It was enough to spark a major security scare: A man posing as a pilot tried to gain access to a restricted part of an international airport and then escaped when questioned.
But it turns out the incident at New Zealand's Auckland Airport was an elaborate television stunt gone awry. And now three show producers are facing charges and the possibility, if convicted, of jail time.
The worry began Saturday when police say a man dressed in a replica pilot's uniform, complete with epaulets on his shoulders and silver wings on his cap, tried to gain access to a secure part of the airport before being challenged by ground staff. The man left the airport and escaped in a black Toyota van.
Police issued alerts for the man, complete with grainy security footage, saying the effort he'd gone to in trying to deceive staff and gain access was of "significant concern."
The incident seemed reminiscent of the 2002 movie "Catch Me If You Can," which recounts the true story of a young con artist who successfully poses as an airline pilot before being caught by the FBI.
Then the story took a turn. Police announced Monday they'd charged three unlikely suspects _ a company director, a film producer and a broadcaster. The Auckland men are aged between 26 and 33.
Local television station TV3 then put out its own statement: The men all work on a comedy show called "Wanna-Ben." The premise of the show is that an unemployed man named Ben tries to find exciting work, like becoming a rock star or a fashion icon, and meets famous people along the way. The show is produced by an independent company, Yoink Productions.
"I'm so sorry for all the trouble this has caused," said Ben Boyce, the face of the show, in the statement. "We did not intend to breach security or cause any worry or concern. This was an attempt at humor which we fully accept was misplaced."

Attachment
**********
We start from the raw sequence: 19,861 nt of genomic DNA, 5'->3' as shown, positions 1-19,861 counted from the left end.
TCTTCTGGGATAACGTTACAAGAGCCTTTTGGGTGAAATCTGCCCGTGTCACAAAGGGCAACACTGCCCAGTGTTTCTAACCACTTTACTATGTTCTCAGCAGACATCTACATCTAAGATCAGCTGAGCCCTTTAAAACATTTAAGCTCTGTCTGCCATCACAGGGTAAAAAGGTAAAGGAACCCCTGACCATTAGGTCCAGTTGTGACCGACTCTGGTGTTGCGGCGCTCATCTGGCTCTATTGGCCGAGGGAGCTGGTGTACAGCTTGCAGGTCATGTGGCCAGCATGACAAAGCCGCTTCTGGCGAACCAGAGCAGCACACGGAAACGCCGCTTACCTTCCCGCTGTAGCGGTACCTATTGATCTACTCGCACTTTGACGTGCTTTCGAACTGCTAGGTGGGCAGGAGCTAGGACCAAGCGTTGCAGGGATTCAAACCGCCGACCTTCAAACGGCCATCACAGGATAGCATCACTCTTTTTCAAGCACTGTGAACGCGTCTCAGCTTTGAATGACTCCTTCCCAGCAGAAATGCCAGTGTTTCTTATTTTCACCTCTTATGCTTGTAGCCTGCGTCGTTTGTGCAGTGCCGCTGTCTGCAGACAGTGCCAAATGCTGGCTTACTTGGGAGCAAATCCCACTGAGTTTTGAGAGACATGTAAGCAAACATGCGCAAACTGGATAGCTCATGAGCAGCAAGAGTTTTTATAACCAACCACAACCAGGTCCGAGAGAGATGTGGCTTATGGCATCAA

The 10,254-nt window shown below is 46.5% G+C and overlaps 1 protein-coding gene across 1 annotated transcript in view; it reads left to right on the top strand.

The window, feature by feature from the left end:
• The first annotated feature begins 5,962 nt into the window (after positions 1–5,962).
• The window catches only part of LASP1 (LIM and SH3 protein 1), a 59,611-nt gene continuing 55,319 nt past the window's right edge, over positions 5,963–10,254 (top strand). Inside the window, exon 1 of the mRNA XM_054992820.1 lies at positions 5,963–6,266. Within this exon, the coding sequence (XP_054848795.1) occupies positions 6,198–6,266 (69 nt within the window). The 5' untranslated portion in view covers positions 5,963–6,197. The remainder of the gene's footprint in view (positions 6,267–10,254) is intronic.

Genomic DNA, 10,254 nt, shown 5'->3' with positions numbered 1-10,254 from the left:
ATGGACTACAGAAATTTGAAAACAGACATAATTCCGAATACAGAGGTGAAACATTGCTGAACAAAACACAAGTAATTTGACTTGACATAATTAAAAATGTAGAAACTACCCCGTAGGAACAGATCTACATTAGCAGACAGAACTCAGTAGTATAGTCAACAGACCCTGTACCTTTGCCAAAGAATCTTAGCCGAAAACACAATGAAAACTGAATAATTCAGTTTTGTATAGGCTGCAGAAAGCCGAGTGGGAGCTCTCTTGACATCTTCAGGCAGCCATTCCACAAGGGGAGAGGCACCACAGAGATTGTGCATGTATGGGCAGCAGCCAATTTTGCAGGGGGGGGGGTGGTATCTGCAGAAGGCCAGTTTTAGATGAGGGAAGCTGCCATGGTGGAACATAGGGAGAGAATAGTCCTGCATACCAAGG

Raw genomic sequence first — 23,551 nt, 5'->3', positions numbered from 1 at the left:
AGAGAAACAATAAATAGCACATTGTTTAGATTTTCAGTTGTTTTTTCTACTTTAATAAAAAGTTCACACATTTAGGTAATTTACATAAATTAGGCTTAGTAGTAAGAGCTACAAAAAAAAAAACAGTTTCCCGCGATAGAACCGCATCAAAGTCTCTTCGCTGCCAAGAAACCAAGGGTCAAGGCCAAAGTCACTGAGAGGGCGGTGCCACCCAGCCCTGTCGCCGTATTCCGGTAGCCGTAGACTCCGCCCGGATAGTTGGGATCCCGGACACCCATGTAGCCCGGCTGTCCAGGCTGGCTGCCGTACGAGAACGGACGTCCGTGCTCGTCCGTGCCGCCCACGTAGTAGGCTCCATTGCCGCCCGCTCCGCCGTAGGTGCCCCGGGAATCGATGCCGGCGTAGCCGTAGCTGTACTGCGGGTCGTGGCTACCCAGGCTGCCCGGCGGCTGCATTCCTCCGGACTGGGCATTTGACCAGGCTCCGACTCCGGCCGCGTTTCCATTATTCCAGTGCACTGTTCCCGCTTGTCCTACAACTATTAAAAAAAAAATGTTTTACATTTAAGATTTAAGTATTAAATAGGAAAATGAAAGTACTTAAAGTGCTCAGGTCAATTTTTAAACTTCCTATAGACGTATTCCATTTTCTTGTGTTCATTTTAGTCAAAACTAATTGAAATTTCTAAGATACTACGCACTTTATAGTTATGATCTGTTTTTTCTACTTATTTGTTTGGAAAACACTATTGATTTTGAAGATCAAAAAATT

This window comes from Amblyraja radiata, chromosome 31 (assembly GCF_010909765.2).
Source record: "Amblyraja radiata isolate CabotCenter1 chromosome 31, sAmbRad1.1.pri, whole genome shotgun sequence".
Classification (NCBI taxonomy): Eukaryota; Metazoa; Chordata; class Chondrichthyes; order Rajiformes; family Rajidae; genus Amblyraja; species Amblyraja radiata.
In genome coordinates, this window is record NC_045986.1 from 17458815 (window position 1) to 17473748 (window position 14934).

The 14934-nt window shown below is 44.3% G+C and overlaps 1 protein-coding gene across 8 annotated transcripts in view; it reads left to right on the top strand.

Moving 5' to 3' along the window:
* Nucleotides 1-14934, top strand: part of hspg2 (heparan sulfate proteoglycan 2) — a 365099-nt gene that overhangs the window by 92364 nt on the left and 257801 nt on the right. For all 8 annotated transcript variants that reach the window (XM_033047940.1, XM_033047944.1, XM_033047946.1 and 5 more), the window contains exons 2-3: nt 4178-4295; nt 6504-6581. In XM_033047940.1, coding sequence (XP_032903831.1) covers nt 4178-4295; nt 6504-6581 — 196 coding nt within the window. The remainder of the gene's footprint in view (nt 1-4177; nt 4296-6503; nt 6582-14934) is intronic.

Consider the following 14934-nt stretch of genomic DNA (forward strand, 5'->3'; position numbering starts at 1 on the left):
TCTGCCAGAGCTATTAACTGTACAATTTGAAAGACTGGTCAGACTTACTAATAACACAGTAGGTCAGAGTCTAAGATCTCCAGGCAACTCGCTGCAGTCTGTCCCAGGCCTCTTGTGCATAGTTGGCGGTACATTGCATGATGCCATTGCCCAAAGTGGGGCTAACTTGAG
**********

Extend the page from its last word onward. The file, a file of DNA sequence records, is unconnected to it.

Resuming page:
The incident, which occurred as New Zealand hosts an estimated 100,000 visitors for the Rugby World Cup, was quickly condemned at the highest levels.
"Look, I don't know all of the details," said New Zealand's Prime Minister John Key at a news conference. "But if it's a stunt, then I think it's irresponsible from a bunch of clowns who should know better."
Asked if he was concerned the man wasn't apprehended at the airport, Key said his understanding is that security was effective because the man was denied access to the secure area.
The police were not amused, either.
"Attempted breaches of airport security are taken very seriously," said police detective superintendent Andy Lovelock in a statement.
Lovelock said that, if convicted, the men face up to one year in jail or a fine of 10,000 New Zealand dollars ($8,300).
The television station said it was unaware of the details of the shoot beforehand and that it "would never encourage or condone any illegal activity." However, it stopped short of saying it would can the show, opting instead to monitor "the progress of this matter through the courts."
Ben Boyce signed off with this message: "I cannot say how sorry we all are."